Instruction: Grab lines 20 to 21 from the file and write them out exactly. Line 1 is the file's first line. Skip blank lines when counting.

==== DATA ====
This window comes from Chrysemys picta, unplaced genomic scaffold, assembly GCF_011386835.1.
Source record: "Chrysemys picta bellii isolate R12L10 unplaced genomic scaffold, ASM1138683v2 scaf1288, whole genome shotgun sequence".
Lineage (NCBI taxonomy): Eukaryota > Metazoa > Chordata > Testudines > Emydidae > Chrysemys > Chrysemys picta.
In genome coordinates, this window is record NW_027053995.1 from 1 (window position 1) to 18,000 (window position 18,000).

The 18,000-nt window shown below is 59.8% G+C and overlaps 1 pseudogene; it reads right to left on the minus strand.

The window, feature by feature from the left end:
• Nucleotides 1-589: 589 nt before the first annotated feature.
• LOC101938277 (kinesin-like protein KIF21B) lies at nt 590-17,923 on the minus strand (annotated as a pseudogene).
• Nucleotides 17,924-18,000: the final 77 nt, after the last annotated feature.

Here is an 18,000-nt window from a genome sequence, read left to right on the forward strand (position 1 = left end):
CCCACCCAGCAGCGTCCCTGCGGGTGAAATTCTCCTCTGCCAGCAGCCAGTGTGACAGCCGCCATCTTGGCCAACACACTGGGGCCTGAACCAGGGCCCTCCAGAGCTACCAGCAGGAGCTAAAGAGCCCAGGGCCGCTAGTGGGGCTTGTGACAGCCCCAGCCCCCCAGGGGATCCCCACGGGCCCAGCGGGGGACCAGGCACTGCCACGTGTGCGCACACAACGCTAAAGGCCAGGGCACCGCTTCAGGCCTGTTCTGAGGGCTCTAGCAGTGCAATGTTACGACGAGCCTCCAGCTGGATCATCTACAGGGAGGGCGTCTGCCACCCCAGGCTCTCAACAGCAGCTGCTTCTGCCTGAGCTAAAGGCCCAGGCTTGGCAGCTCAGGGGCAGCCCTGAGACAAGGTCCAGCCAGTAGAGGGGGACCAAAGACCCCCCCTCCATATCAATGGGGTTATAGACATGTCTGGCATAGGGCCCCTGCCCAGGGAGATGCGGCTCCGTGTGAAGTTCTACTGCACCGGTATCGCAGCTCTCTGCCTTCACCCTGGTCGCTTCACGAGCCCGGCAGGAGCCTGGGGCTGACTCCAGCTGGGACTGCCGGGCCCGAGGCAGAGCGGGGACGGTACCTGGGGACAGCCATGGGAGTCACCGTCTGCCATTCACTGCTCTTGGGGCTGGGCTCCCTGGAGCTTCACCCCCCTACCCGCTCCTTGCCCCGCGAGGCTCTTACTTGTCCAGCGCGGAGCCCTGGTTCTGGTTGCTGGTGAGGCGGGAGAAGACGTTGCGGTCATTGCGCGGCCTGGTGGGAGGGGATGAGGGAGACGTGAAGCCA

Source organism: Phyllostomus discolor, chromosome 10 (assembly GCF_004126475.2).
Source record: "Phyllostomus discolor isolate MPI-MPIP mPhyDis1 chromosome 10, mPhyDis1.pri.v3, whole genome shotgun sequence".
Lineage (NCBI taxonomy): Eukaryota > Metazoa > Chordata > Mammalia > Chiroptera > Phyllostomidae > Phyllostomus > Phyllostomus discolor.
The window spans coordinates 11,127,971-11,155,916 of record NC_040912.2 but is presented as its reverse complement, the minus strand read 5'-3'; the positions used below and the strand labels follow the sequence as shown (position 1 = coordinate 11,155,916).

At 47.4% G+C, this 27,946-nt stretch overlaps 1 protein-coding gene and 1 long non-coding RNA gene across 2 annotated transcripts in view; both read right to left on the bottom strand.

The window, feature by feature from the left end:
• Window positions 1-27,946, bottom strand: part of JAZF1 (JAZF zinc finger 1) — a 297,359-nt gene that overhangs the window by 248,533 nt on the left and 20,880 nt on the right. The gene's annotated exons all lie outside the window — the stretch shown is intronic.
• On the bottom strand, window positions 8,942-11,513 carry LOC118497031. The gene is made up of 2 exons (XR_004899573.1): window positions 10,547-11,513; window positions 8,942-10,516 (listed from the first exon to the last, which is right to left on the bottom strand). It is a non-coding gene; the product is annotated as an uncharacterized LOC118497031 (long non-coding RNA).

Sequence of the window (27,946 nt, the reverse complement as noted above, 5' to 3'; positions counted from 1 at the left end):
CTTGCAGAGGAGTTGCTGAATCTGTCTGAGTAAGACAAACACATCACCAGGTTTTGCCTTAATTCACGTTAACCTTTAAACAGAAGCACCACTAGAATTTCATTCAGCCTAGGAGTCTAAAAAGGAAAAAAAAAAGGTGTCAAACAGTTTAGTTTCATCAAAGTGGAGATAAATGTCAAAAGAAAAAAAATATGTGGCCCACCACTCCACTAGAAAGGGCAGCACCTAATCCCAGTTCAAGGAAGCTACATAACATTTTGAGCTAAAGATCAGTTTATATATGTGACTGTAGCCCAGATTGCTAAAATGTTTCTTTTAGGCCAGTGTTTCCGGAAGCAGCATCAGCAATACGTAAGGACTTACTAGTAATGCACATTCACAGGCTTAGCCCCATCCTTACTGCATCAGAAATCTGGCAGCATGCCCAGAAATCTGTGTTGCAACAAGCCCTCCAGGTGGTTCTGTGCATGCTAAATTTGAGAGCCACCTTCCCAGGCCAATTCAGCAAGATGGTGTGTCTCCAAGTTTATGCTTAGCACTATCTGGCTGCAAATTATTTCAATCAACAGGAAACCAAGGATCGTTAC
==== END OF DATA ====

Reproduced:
Sequence of the window (27,946 nt, the reverse complement as noted above, 5' to 3'; positions counted from 1 at the left end):
CTTGCAGAGGAGTTGCTGAATCTGTCTGAGTAAGACAAACACATCACCAGGTTTTGCCTTAATTCACGTTAACCTTTAAACAGAAGCACCACTAGAATTTCATTCAGCCTAGGAGTCTAAAAAGGAAAAAAAAAAGGTGTCAAACAGTTTAGTTTCATCAAAGTGGAGATAAATGTCAAAAGAAAAAAAATATGTGGCCCACCACTCCACTAGAAAGGGCAGCACCTAATCCCAGTTCAAGGAAGCTACATAACATTTTGAGCTAAAGATCAGTTTATATATGTGACTGTAGCCCAGATTGCTAAAATGTTTCTTTTAGGCCAGTGTTTCCGGAAGCAGCATCAGCAATACGTAAGGACTTACTAGTAATGCACATTCACAGGCTTAGCCCCATCCTTACTGCATCAGAAATCTGGCAGCATGCCCAGAAATCTGTGTTGCAACAAGCCCTCCAGGTGGTTCTGTGCATGCTAAATTTGAGAGCCACCTTCCCAGGCCAATTCAGCAAGATGGTGTGTCTCCAAGTTTATGCTTAGCACTATCTGGCTGCAAATTATTTCAATCAACAGGAAACCAAGGATCGTTAC